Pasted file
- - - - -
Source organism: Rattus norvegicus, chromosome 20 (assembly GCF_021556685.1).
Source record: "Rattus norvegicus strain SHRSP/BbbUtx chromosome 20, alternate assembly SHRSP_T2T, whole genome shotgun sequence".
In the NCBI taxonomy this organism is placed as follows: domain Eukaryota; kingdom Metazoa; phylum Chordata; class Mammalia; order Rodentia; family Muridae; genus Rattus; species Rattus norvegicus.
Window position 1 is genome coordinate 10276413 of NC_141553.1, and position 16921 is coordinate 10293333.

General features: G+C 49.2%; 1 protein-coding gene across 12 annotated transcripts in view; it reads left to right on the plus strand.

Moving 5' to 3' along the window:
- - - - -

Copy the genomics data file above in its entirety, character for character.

Source organism: Rattus norvegicus, chromosome 20 (assembly GCF_021556685.1).
Source record: "Rattus norvegicus strain SHRSP/BbbUtx chromosome 20, alternate assembly SHRSP_T2T, whole genome shotgun sequence".
In the NCBI taxonomy this organism is placed as follows: domain Eukaryota; kingdom Metazoa; phylum Chordata; class Mammalia; order Rodentia; family Muridae; genus Rattus; species Rattus norvegicus.
Window position 1 is genome coordinate 10276413 of NC_141553.1, and position 16921 is coordinate 10293333.

General features: G+C 49.2%; 1 protein-coding gene across 12 annotated transcripts in view; it reads left to right on the plus strand.

Moving 5' to 3' along the window: